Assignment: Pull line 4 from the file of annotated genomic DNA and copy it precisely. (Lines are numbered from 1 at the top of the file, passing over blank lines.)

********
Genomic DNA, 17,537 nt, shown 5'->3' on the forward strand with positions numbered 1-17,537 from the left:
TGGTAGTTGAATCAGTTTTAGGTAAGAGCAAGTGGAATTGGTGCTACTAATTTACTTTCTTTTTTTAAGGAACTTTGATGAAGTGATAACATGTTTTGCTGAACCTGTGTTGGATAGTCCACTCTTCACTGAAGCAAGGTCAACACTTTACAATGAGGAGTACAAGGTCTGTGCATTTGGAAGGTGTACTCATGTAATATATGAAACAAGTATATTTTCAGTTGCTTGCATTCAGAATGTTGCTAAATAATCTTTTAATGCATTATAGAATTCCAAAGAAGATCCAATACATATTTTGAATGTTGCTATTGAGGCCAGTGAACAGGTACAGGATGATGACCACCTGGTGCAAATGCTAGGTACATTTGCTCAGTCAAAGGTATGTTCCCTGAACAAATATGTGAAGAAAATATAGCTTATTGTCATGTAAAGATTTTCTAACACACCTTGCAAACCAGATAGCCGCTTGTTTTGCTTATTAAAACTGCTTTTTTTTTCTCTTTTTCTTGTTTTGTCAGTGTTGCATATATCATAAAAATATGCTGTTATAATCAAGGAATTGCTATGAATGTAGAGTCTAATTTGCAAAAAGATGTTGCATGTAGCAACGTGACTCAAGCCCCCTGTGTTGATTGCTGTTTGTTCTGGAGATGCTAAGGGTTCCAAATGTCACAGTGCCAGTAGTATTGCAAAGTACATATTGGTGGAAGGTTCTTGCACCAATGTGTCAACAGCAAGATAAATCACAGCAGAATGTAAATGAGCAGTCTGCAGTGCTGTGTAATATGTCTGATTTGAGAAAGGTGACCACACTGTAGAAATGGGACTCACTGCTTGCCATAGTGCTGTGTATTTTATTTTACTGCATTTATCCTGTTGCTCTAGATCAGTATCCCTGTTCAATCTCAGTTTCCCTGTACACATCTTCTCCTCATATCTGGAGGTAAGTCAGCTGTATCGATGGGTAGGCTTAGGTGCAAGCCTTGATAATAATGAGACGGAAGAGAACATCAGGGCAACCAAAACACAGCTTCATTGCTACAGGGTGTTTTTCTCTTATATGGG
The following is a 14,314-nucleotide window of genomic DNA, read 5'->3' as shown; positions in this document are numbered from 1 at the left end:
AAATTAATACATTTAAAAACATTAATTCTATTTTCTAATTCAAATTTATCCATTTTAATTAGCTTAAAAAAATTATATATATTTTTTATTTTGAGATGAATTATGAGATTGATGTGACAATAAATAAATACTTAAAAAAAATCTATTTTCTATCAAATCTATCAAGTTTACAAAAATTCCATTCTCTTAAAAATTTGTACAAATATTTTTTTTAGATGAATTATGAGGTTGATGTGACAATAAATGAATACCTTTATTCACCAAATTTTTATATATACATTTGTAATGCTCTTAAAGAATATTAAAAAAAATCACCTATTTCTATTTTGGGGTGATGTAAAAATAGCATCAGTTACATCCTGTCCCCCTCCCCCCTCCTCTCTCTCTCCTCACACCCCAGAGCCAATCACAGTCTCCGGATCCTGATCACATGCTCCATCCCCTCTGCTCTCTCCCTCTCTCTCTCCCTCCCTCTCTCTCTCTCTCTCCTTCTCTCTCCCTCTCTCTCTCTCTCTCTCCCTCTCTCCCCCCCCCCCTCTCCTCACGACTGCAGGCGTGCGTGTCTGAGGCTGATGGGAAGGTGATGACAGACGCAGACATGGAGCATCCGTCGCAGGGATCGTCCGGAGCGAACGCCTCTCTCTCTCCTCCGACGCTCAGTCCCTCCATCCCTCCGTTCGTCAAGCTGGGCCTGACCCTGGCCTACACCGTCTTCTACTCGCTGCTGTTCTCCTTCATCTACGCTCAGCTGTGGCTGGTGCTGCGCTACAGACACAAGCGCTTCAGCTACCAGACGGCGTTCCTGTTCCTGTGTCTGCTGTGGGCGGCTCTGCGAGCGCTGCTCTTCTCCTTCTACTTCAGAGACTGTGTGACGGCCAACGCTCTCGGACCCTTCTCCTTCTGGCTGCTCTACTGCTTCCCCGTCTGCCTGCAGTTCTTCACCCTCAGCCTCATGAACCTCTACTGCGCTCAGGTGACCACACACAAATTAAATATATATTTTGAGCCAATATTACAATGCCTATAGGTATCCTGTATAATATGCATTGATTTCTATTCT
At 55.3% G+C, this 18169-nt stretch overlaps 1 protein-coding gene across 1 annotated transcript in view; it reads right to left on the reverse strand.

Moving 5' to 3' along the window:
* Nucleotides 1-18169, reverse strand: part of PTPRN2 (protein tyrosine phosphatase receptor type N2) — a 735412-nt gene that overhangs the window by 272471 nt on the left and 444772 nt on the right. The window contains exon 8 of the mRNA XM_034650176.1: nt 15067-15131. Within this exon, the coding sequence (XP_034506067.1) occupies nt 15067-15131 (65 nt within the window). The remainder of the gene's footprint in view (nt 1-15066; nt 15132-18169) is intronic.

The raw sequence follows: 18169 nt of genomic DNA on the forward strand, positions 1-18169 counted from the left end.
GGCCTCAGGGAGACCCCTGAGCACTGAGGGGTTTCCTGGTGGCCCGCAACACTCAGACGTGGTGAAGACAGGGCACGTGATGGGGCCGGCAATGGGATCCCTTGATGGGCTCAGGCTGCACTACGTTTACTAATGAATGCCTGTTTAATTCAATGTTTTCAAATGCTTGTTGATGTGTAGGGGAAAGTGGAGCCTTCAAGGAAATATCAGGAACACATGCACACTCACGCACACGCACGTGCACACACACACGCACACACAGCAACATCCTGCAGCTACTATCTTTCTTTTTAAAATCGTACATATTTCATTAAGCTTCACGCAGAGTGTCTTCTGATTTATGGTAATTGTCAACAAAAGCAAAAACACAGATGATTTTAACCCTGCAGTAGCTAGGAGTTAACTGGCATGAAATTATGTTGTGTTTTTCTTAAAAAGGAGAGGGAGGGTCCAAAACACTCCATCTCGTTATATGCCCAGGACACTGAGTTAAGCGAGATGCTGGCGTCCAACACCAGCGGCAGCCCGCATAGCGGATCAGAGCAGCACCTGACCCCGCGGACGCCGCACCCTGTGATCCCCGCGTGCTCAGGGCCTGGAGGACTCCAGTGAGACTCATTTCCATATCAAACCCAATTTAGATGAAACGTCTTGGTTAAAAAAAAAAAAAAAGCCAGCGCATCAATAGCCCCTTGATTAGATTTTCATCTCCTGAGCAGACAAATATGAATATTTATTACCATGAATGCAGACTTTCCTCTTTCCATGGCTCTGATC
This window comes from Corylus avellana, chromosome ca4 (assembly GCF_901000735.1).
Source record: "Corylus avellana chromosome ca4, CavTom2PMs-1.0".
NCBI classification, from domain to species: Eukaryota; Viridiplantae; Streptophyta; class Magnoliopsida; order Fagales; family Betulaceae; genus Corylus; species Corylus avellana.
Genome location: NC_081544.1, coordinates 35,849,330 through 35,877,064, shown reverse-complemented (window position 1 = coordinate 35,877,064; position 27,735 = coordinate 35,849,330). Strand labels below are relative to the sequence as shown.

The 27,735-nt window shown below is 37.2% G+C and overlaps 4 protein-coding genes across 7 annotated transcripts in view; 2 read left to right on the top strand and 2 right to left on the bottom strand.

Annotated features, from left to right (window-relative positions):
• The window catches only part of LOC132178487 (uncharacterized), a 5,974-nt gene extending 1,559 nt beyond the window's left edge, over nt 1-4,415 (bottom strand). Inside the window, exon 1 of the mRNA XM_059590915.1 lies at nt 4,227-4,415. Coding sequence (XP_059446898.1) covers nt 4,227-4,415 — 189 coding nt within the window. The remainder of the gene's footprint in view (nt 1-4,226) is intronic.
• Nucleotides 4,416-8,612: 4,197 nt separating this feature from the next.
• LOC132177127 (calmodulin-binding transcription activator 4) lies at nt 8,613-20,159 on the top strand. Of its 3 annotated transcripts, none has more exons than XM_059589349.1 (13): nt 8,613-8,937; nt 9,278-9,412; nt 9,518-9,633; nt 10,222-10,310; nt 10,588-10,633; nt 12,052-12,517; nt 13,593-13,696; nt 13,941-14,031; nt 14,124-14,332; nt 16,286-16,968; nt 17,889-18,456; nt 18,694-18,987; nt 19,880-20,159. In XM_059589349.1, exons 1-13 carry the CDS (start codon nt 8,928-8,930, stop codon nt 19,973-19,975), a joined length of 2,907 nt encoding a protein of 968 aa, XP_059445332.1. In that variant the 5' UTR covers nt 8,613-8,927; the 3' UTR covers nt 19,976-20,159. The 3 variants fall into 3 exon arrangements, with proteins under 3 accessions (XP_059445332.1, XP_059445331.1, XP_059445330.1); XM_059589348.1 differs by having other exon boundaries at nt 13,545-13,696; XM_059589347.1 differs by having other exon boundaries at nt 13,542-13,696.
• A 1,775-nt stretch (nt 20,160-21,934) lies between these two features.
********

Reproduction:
AAATTAATACATTTAAAAACATTAATTCTATTTTCTAATTCAAATTTATCCATTTTAATTAGCTTAAAAAAATTATATATATTTTTTATTTTGAGATGAATTATGAGATTGATGTGACAATAAATAAATACTTAAAAAAAATCTATTTTCTATCAAATCTATCAAGTTTACAAAAATTCCATTCTCTTAAAAATTTGTACAAATATTTTTTTTAGATGAATTATGAGGTTGATGTGACAATAAATGAATACCTTTATTCACCAAATTTTTATATATACATTTGTAATGCTCTTAAAGAATATTAAAAAAAATCACCTATTTCTATTTTGGGGTGATGTAAAAATAGCATCAGTTACATCCTGTCCCCCTCCCCCCTCCTCTCTCTCTCCTCACACCCCAGAGCCAATCACAGTCTCCGGATCCTGATCACATGCTCCATCCCCTCTGCTCTCTCCCTCTCTCTCTCCCTCCCTCTCTCTCTCTCTCTCCTTCTCTCTCCCTCTCTCTCTCTCTCTCTCCCTCTCTCCCCCCCCCCCTCTCCTCACGACTGCAGGCGTGCGTGTCTGAGGCTGATGGGAAGGTGATGACAGACGCAGACATGGAGCATCCGTCGCAGGGATCGTCCGGAGCGAACGCCTCTCTCTCTCCTCCGACGCTCAGTCCCTCCATCCCTCCGTTCGTCAAGCTGGGCCTGACCCTGGCCTACACCGTCTTCTACTCGCTGCTGTTCTCCTTCATCTACGCTCAGCTGTGGCTGGTGCTGCGCTACAGACACAAGCGCTTCAGCTACCAGACGGCGTTCCTGTTCCTGTGTCTGCTGTGGGCGGCTCTGCGAGCGCTGCTCTTCTCCTTCTACTTCAGAGACTGTGTGACGGCCAACGCTCTCGGACCCTTCTCCTTCTGGCTGCTCTACTGCTTCCCCGTCTGCCTGCAGTTCTTCACCCTCAGCCTCATGAACCTCTACTGCGCTCAGGTGACCACACACAAATTAAATATATATTTTGAGCCAATATTACAATGCCTATAGGTATCCTGTATAATATGCATTGATTTCTATTCT